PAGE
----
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Local, state leaders celebrate groundbreaking of Rt. 219 South expansion


SOMERSET COUNTY, Pa. -- It's a project that's been more than 40 years in the making and one, some said, they're not sure they'd ever see completed.

In just about a week, crews will be busy clearing dirt as the first phase of the Route 219 South expansion project gets underway. On Tuesday, state and county leaders gathered with the community to celebrate the official groundbreaking.

"As we all know there were a lot of naysayers, people saying it can't be done," said Republican Rep. Bill Shuster. "(They said), 'It's too big of a project,' but here we are today standing here and it's going to be a reality."

Tuesday's groundbreaking ceremony was a day of long-awaited celebration and one many officials thought would never come.

"I was told there was photographic evidence that there was a committee meeting on this in Washington six years before I was born," said Lt. Gov. Jim Cawley.

But on Tuesday morning, state and local leaders officially broke ground for the project.

It's a project that looks to be finally coming to fruition through the help of those who kept on pushing.

"Ever since I got elected, since day one, I started working on this and I haven't given up since," said Somerset County Commissioner John Vatavuk. "Let me tell you what though, I had my doubts along the way."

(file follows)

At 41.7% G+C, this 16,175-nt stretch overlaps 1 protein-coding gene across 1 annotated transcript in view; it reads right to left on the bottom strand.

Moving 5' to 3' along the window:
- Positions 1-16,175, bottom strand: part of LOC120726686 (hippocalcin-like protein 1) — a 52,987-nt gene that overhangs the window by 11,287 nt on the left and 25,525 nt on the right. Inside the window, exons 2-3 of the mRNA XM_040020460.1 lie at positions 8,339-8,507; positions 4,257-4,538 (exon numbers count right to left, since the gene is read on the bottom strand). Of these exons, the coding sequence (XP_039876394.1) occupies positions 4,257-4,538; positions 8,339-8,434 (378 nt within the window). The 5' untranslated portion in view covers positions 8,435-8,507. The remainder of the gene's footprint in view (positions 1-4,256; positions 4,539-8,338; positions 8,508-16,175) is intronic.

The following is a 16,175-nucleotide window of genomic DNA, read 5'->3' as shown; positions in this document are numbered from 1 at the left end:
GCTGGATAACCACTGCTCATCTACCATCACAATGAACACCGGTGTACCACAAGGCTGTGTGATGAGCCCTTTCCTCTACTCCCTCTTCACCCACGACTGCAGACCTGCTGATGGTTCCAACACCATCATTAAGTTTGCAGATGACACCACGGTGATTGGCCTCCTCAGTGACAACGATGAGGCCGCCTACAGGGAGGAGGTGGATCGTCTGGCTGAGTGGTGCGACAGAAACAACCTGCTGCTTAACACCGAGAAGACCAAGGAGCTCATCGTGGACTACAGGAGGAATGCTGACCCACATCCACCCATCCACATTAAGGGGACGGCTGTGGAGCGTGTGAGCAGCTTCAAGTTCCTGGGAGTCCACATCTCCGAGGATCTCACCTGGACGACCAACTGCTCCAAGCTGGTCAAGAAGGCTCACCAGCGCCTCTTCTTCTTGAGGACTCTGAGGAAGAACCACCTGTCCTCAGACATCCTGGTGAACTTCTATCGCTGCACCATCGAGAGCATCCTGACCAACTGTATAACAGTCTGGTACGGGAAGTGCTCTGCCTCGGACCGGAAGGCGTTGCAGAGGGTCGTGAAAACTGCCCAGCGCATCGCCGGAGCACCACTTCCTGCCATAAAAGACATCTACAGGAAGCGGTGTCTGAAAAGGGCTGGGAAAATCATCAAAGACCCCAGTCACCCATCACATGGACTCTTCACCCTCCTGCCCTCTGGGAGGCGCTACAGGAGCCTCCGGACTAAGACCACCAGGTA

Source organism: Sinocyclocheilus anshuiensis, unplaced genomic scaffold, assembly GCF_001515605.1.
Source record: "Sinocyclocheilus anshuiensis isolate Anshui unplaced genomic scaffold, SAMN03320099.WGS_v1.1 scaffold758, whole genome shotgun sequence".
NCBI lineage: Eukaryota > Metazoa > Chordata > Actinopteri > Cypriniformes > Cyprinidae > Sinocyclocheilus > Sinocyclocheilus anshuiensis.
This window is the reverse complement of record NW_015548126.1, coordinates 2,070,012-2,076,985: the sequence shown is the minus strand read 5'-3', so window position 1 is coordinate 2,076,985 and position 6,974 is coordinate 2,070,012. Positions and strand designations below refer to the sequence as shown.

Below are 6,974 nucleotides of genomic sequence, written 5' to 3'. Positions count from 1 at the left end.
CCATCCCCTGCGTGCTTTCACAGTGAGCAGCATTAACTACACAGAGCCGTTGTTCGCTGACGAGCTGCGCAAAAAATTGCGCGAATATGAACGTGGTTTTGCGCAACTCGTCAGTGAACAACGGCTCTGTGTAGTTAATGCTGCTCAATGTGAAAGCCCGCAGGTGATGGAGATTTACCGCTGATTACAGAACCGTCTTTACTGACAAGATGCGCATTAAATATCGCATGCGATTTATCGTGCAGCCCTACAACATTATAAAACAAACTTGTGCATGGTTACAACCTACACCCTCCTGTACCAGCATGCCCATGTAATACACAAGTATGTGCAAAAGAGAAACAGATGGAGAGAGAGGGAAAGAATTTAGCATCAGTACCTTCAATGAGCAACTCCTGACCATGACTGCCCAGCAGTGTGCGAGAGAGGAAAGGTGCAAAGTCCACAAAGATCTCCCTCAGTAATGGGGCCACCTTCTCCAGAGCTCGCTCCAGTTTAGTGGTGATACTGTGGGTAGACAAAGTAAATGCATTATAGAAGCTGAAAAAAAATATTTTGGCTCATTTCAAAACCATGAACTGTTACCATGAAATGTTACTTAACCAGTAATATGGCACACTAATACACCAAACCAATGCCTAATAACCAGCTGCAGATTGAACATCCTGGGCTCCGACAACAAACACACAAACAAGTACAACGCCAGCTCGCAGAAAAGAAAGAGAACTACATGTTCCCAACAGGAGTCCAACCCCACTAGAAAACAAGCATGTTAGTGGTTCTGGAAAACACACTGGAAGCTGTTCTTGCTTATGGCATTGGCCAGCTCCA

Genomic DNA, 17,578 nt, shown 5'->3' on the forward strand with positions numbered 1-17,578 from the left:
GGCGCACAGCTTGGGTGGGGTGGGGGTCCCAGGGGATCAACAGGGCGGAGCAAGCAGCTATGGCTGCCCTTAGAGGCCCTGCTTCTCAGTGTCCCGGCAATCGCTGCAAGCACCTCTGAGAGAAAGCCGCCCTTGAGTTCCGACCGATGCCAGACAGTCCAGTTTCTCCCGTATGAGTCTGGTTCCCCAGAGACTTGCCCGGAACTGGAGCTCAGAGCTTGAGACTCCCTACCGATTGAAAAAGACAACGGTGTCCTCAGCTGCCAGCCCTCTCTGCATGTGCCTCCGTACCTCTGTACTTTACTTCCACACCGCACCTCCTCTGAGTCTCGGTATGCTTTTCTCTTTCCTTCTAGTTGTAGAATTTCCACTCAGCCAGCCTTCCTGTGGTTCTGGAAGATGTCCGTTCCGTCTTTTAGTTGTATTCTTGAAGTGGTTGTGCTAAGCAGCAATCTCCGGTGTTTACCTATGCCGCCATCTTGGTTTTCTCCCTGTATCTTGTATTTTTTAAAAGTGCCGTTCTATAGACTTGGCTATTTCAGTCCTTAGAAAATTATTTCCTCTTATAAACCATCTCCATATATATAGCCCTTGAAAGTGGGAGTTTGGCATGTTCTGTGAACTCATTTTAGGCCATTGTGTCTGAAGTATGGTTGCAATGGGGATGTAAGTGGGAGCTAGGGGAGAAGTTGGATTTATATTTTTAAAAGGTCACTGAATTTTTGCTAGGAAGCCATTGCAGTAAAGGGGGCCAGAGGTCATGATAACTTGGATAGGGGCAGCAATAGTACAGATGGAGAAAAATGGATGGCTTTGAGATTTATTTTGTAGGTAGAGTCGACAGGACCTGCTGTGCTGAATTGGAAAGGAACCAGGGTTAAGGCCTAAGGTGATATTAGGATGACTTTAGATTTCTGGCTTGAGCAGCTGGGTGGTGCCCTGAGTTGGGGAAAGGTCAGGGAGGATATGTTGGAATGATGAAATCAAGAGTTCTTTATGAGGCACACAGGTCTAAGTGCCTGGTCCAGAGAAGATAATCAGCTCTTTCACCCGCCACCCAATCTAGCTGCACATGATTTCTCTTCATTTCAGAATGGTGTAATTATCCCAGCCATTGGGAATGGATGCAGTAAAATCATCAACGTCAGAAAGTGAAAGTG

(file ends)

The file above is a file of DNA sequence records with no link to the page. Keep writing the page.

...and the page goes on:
The project will be completed in three phases and is expected to take about five years. By 2018 officials said there will be 11 miles of new four-lane highway stretched from Somerset to Meyersdale.

"It will help improve traffic flow and ease congestion, which will enhance safety for the motoring public and for all," said Cawley.

The first phase of the project is scheduled to begin by September. Heavy machinery is already in place at the end of the current four-lane highway as crews get ready to move 10 million cubic yards of earth.

The second phase of the project will be the construction of six bridges, one of which will become one of Pennsylvania's largest -- a 216 by 1,100 foot bridge that will bypass Buffalo Creek and hilly terrain.

In the third phase of the project, crews will build and pave the roads and construct two interchanges, connecting traffic from the new highway to Old Rt. 219, the Garrett Shortcut and other local roads.

The project also includes some natural boundaries that PennDOT said will help deter blowing snow on a highway notoriously known for it's treacherous surface in the winter.

"Every time you turn around, the Garrett Shortcut was closed because of snow drifts and it drifted terribly over there on the winter time," said Vatavuk. "(The project) should prevent a lot of that, plus, I know a lot of people who live along there that will be happy to see the coal truck traffic out of their front yards."

But the project comes with a hefty price tag -- $350 million the federal government has been saving for years.

"Let me put a shout out to the millions, hundreds of millions of motorists in the U.S. purchasing billions of dollars of gasoline," said Sen. John Wozniak. "It was those nickels, pennies and dimes that bring a project like this to central Pennsylvania." 

 
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Edgar Snyder

Washington Times

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